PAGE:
How To Have Your Own Family-Friendly Pride Celebration
As if celebrating LGBT Pride Month wasn't important enough, the horrific event that unfolded in Orlando on June 12 has made it a must for everyone — especially parents. I can understand not wanting to take your child downtown to a parade where lots of people are having a lot of adult fun, but if you know how to have your own family-friendly pride celebration, you can still teach your kids the importance of LGBT Pride Month.
If there is one thing I want my daughter to know, it's that everyone around her deserves the same rights that she has. Nobody is inferior to her and no one should be denied life, liberty, and the pursuit of happiness because of their skin color, religion, gender, or sexual orientation. If I'm excited to teach my daughter all about African American History Month, then why shouldn't I do the same for LGBT Pride Month?
According to President Obama's proclamation making June 2016 LGBT Pride Month, the celebration has been created for Americans to celebrate diversity and to eliminate the prejudices against the LGBT community in this country. It's a month to unite with each other, to stand up for each other, and to recognize that the differences in all of us are what makes this country so wonderful to live in. Love is love and if you want to celebrate the fact that there are no boundaries to love, that everyone deserves equal dignity and respect, then it's time to celebrate LGBT pride with your kids.
However, it's understandable why the more adult-themed pride celebrations may not be appropriate for your family. But don't let that stop you from celebrating. Invite friends and family over for your own LGBT Pride Month celebration. Start the conversation with your kids about what it means to be oppressed, about tolerance for all, and that a person's sexual or gender orientation doesn't change their character or personality. With all of that in mind, plus these five ideas, you can create a family-friendly pride celebration that will do wonders for your children and you. Your kids are the future, so fill them with love and acceptance for all.
1. Read Books About Pride Out Loud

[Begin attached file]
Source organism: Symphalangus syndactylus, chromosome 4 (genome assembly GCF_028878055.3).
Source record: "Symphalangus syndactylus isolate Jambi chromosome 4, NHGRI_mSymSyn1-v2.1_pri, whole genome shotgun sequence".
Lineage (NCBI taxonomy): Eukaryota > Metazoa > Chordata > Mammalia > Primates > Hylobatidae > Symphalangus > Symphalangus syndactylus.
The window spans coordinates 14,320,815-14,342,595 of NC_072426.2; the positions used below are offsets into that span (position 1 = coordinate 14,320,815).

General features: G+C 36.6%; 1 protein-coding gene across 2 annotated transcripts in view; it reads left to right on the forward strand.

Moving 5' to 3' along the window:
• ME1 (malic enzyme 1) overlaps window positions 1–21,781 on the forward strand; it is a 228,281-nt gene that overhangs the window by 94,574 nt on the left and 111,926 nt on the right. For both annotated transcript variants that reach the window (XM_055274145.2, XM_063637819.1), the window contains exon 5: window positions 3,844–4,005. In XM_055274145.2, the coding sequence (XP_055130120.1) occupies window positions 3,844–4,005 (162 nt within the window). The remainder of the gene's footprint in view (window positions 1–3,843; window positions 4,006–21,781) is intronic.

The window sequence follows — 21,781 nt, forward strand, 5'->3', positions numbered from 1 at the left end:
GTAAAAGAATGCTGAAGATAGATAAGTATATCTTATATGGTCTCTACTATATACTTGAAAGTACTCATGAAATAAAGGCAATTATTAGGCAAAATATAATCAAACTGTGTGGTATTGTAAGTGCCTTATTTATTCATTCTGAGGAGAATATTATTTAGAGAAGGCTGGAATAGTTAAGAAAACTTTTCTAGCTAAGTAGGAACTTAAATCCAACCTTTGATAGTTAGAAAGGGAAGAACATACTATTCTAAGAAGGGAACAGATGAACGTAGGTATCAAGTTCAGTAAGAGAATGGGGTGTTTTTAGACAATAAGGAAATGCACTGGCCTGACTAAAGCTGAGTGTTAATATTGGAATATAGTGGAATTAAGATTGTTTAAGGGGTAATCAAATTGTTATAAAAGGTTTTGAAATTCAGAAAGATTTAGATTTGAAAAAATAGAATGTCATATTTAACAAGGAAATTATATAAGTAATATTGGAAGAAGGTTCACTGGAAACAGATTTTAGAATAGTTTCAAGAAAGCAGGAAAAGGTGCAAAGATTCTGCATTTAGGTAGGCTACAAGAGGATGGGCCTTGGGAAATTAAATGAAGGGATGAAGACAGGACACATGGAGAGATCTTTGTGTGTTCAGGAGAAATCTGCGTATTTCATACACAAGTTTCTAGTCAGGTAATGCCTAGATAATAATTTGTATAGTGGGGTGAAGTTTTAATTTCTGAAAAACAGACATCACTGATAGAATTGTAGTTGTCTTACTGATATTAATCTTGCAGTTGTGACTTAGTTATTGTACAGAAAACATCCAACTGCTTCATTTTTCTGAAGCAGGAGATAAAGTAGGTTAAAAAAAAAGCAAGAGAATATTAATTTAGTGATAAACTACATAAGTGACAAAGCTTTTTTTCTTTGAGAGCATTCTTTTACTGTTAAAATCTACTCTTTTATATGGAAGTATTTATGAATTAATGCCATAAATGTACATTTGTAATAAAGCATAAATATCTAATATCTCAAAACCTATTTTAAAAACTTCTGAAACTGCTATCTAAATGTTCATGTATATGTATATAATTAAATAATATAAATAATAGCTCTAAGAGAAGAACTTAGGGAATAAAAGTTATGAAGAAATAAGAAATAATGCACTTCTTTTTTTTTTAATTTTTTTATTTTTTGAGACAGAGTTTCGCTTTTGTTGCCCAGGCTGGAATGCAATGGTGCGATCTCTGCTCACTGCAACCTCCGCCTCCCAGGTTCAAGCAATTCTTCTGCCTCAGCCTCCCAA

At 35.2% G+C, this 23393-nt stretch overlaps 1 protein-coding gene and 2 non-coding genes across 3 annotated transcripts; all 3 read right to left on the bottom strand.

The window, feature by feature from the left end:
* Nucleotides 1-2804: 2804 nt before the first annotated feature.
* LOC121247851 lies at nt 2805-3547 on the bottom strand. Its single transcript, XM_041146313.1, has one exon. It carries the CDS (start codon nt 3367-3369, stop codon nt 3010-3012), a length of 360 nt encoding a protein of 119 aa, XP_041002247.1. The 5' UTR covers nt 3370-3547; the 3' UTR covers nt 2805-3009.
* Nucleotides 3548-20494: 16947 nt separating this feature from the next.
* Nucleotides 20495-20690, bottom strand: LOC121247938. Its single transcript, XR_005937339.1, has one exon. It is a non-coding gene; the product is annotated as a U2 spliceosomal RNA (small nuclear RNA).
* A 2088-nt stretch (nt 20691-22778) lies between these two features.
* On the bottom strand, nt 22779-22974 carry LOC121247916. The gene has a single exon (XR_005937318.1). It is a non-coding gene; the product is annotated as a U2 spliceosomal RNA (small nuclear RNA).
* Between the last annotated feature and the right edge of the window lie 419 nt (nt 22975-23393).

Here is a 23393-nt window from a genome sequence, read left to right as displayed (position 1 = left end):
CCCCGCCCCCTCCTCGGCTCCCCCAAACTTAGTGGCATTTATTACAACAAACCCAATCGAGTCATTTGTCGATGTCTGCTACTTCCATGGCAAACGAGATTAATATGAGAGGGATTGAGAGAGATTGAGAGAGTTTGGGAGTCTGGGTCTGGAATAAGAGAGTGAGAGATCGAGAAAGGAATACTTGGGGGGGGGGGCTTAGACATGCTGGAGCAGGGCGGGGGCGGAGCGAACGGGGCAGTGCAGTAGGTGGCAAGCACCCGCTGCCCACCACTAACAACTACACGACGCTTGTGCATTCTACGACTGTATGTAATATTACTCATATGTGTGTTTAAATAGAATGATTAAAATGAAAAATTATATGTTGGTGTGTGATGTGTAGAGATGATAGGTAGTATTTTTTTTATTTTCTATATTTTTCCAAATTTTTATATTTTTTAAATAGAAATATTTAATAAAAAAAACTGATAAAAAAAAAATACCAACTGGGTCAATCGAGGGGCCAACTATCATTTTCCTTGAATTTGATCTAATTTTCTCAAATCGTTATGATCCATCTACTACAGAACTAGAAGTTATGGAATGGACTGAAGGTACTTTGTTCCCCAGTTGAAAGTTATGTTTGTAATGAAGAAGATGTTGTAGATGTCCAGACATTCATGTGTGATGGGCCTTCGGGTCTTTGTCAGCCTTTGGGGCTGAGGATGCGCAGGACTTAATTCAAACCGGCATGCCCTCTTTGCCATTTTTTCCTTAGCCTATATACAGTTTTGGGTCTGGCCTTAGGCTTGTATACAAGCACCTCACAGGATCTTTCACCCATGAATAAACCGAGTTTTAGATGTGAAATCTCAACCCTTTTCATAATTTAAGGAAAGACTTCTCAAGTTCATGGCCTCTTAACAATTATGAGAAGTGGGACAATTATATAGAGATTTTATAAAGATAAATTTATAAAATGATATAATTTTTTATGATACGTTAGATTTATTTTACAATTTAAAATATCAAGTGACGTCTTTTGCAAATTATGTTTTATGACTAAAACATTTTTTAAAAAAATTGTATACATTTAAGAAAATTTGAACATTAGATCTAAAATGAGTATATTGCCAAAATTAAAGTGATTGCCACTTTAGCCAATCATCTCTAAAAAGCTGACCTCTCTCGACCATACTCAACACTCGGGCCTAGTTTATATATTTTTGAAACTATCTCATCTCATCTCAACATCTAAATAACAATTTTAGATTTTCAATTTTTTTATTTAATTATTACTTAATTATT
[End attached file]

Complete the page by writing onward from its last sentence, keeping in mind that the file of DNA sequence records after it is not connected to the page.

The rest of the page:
Books are often your best ally in teaching your children, so stock up on some incredible LGBT-friendly books. Promoting diversity is not hard, so don't think that the books are going to be too much for your little ones. Because they are children's books, they will teach them acceptance in easy-to-understand, fun stories, and your kids will gobble them up.
2. Fill The House With Rainbows
What child doesn't love rainbows? Luckily, they are the symbol of LGBT pride, so feel free to fill your home with them. Just think about the correlation your kids will make between rainbows and love for everybody. Pull out all the rainbow crafts, break out the paint, and let your kids go wild with their own rainbow-inspired clothing. Talk about how happy rainbows make them and how that happiness is achieved for the LGBT community when you love them for who they are.
A quick Google search can you lead you to LGBT volunteer opportunities in your area, but it doesn't have to stop there. Take cases of water to parade areas before they begin so that everyone can have a drink. Pass out rainbow flags during the month of June. Have your children draw pictures or write cards with simple phrases like, "I love you" and "You're important" and send them to an LGBT youth center. There are so many ways you can volunteer and share your love for the LGBT community and it can have a huge impact on your kiddos.
4. Celebrate LGBT In Pop Culture
Your kids need to realize that the LGBT community is not some secret society. They are people that work and play and live right here next to you. They are not to be feared or ignored or avoided — they are simply people. By introducing your children to gay, lesbian, bisexual, and transgender people, they realize that they are just normal folks. Watch Harry Potter and talk to them about Professor Dumbledore being gay. Watch Modern Family and start a discussion about same-sex parents and non-traditional families. Listen to Sam Smith, talk about Anderson Cooper, watch Ellen — remind them that they can accomplish anything they want, be anybody they want, and do anything they want regardless of who they love.
5. Draw Pictures Of LGBT Families
It may not sound like a big deal, but your kids will remember this. Encourage them to draw pictures of non-traditional families featuring same-sex partners. If they thought it was different before, the act of actually drawing it out will influence their thoughts and help them realize that it's no big deal. Remind them, over and over, that love is love, and then send the pictures to LGBT support centers to help other children feel included.